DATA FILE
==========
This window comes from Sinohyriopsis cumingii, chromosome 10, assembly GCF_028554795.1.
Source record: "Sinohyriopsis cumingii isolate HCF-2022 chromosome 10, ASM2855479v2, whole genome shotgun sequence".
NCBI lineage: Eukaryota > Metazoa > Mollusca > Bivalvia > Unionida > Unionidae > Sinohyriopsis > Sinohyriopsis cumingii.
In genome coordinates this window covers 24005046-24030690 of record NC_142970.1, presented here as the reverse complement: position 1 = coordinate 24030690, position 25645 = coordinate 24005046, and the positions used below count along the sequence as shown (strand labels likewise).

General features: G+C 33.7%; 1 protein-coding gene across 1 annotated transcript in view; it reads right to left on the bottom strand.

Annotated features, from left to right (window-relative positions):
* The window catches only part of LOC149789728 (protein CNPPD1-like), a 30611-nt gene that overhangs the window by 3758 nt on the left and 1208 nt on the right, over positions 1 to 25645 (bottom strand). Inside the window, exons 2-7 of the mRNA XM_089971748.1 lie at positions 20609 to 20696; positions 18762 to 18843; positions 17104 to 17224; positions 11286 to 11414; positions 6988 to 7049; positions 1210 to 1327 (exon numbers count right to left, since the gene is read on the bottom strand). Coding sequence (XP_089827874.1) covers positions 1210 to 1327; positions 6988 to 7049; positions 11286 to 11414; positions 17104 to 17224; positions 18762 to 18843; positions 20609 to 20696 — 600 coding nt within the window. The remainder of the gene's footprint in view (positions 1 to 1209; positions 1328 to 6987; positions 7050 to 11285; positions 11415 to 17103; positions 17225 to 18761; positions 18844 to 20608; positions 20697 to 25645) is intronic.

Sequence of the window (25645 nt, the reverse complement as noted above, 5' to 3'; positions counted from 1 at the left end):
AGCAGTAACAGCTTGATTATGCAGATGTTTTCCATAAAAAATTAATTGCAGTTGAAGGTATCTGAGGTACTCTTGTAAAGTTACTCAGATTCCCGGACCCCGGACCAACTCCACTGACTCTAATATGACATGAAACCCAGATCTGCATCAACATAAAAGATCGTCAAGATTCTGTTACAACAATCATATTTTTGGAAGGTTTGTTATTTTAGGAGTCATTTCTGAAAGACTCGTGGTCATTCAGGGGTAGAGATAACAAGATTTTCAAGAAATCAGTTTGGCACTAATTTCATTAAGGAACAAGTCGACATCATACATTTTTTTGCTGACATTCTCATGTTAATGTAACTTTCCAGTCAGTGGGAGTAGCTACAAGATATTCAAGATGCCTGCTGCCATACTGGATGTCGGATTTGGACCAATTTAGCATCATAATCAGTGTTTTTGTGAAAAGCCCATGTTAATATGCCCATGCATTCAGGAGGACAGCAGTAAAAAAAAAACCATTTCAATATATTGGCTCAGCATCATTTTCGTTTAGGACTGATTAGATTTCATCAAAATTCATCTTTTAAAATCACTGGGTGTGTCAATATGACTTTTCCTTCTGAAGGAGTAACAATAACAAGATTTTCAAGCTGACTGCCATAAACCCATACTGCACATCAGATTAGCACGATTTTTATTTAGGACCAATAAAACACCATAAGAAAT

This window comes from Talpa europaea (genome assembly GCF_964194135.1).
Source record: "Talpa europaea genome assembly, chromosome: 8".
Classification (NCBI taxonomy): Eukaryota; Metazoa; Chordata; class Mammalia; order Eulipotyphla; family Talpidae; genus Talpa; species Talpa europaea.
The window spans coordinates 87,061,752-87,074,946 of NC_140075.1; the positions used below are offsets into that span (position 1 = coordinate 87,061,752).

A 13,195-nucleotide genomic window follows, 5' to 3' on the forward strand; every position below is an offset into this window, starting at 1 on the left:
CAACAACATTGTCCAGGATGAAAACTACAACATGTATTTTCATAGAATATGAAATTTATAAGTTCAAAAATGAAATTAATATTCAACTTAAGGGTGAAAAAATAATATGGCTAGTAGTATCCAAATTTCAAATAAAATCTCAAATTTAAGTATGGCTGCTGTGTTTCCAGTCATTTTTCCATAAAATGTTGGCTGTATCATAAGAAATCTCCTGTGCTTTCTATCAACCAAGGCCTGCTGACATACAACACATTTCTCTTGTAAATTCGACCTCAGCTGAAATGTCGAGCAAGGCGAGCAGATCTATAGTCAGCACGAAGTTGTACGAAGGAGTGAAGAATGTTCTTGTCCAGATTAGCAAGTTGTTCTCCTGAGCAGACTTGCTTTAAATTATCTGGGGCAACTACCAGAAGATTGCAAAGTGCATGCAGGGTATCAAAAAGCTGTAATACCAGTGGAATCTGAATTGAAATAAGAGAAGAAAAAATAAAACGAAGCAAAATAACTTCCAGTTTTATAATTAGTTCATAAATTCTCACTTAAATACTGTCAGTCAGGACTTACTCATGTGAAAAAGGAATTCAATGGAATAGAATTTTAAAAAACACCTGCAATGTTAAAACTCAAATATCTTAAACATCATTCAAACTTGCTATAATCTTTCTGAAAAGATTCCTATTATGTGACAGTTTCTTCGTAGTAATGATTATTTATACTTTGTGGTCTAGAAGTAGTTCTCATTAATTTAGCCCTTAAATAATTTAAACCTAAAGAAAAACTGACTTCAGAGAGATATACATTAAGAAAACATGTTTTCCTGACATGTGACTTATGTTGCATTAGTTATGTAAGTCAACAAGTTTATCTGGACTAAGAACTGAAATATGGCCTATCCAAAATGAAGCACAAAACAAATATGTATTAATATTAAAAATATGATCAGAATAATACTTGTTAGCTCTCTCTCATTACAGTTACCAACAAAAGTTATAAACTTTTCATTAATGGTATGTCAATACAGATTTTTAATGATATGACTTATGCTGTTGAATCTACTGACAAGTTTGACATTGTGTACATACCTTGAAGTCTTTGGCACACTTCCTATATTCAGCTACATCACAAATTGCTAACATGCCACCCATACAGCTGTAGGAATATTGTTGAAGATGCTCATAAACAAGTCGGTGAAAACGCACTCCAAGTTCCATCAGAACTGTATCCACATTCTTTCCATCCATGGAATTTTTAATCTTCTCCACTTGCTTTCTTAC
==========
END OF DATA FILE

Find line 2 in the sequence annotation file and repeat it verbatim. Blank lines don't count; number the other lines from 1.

Source record: "Sinohyriopsis cumingii isolate HCF-2022 chromosome 10, ASM2855479v2, whole genome shotgun sequence".